Advancing Veteran and public health
through innovative research

Stephanie T. Chang, MD

Dr. Stephanie Chang is a physician in the Department of Radiology at VA Palo Alto and Clinical Assistant Professor (Affiliated) in Radiology at Stanford University School of Medicine.

Dr. Chang’s research program aims to utilize state-of-the-art diagnostic technology to non-invasively detect abdominal diseases that predispose or lead to cancer. We believe that the most beneficial and cost-effective cancer imaging occurs in the screening/early detection phase.

Currently, metabolic dysfunction-associated steatotic liver disease (MASLD) and metabolic dysfunction-associated steatohepatitis (MASH) are leading worldwide causes of end-stage liver disease and liver cancer (hepatocellular carcinoma, HCC). To determine the optimal multimodality screening and diagnostic pathway, Dr. Chang leads prospective research studies at VA Palo Alto comparing blood-based and imaging-based diagnostic tests – the Fibrosis-4 (FIB-4) Index, the Enhanced Liver Fibrosis (ELF) test, vibration controlled transient elastography (VCTE), ultrasound point shear wave elastography (US pSWE), and magnetic resonance imaging (MRI) elastography – among high-risk veterans with obesity and/or type 2 diabetes to compare relative performance and costs/benefits.

To improve detection of hepatocellular carcinoma (HCC) among patients with end-stage liver disease (cirrhosis), Dr. Chang also serves as a member of the VA National Radiology Working Group and radiology local site investigator at VA Palo Alto for a multicenter VA research study CSP #2023 PREventing liver cancer Mortality through Imaging with Ultrasound vs. MRI (PREMIUM STUDY) comparing US and MRI to determine optimal screening strategies for hepatocellular carcinoma.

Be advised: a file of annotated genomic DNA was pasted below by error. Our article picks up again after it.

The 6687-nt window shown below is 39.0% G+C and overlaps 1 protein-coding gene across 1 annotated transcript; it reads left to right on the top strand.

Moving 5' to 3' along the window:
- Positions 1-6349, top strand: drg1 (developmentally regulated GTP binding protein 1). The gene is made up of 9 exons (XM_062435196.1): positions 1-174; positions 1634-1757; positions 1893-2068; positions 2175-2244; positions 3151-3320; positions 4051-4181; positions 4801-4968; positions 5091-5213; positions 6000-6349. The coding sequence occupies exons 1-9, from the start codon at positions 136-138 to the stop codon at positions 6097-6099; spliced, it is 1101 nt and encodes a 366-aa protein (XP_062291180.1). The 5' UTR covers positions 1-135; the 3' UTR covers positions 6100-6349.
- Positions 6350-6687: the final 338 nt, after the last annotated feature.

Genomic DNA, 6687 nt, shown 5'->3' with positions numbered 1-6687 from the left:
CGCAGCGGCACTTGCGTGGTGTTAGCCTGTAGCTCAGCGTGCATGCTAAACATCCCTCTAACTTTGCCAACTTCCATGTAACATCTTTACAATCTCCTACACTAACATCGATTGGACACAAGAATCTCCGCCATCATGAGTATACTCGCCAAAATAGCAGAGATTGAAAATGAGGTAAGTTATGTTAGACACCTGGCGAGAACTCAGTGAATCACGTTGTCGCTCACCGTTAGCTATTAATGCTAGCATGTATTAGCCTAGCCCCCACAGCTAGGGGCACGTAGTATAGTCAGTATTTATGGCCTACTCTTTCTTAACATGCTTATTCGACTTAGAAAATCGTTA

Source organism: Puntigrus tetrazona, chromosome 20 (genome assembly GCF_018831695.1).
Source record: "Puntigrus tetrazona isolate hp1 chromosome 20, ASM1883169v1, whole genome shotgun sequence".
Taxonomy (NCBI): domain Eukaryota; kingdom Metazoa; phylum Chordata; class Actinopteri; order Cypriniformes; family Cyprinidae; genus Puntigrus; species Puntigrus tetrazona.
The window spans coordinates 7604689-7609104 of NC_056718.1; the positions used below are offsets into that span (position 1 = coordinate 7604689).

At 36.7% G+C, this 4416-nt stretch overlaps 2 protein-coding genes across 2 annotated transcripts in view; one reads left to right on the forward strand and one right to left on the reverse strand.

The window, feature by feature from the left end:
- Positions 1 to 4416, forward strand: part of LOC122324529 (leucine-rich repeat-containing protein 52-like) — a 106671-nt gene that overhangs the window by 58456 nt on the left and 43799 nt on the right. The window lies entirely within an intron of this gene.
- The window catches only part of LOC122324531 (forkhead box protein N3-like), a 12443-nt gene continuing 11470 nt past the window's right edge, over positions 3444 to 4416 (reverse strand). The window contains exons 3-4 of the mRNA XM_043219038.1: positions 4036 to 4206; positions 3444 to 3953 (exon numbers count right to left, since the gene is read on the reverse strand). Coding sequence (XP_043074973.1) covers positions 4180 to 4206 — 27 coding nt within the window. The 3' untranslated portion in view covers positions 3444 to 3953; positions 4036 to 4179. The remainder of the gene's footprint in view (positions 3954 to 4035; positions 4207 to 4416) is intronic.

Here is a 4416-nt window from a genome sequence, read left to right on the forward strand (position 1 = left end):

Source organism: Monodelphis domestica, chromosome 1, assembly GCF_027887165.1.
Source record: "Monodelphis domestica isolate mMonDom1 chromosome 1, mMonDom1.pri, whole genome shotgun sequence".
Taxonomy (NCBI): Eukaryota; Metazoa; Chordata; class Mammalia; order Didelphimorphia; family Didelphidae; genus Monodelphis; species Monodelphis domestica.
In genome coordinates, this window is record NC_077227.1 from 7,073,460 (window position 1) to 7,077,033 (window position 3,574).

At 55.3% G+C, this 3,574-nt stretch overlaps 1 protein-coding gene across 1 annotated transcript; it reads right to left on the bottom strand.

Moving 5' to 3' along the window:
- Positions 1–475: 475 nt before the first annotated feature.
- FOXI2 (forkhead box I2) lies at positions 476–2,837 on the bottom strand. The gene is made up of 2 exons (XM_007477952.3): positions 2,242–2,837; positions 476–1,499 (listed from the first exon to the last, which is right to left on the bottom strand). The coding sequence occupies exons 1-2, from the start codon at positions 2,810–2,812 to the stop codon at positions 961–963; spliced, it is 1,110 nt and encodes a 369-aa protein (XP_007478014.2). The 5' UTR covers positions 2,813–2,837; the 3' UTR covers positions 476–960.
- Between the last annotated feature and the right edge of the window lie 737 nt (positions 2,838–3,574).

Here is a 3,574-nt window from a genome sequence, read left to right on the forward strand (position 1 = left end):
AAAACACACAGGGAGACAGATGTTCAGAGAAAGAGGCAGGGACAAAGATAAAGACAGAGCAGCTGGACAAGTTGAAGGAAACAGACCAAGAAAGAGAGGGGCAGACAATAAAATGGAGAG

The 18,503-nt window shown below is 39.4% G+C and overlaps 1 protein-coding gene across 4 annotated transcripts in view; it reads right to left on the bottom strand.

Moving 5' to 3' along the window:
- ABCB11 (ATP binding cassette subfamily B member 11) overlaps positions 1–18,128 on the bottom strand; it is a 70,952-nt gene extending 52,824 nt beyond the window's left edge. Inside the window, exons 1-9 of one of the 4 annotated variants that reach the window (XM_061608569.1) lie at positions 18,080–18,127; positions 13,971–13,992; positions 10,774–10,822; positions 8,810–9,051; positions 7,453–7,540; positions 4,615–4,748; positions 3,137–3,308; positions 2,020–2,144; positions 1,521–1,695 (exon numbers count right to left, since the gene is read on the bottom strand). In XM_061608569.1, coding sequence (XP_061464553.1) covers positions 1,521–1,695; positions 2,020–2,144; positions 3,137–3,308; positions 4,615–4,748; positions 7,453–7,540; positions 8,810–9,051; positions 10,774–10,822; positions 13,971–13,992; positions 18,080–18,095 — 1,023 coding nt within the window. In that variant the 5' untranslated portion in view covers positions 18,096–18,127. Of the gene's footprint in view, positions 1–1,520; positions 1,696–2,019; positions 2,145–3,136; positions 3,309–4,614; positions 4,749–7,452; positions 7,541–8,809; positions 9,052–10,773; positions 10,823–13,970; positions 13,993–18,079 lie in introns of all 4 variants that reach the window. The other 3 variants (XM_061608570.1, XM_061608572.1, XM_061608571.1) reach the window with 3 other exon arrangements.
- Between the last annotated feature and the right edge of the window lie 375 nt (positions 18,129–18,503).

While MRI has the overall highest sensitivity and specificity for many diseases and contains additional biological/prognostic information not obtainable via other imaging methods, the utility of MRI as a powerful non-invasive screening tool has been hampered by its limitations in access, time, and cost. Dr. Chang is interested in significantly shortening MRI exam times to accelerate MRI throughput, decrease patient discomfort, and reduce costs. To accomplish this goal, Dr. Chang is interested in improving pulse sequences to shorten MRI acquisition times while maintaining or increasing diagnostic quality. In addition, Dr. Chang is interested in novel MRI techniques to improve disease detection and staging.

For additional information, to participate in research, or to support our research contact Dr. Stephanie Chang at

Last Modified: February 16, 2024 2:59pm
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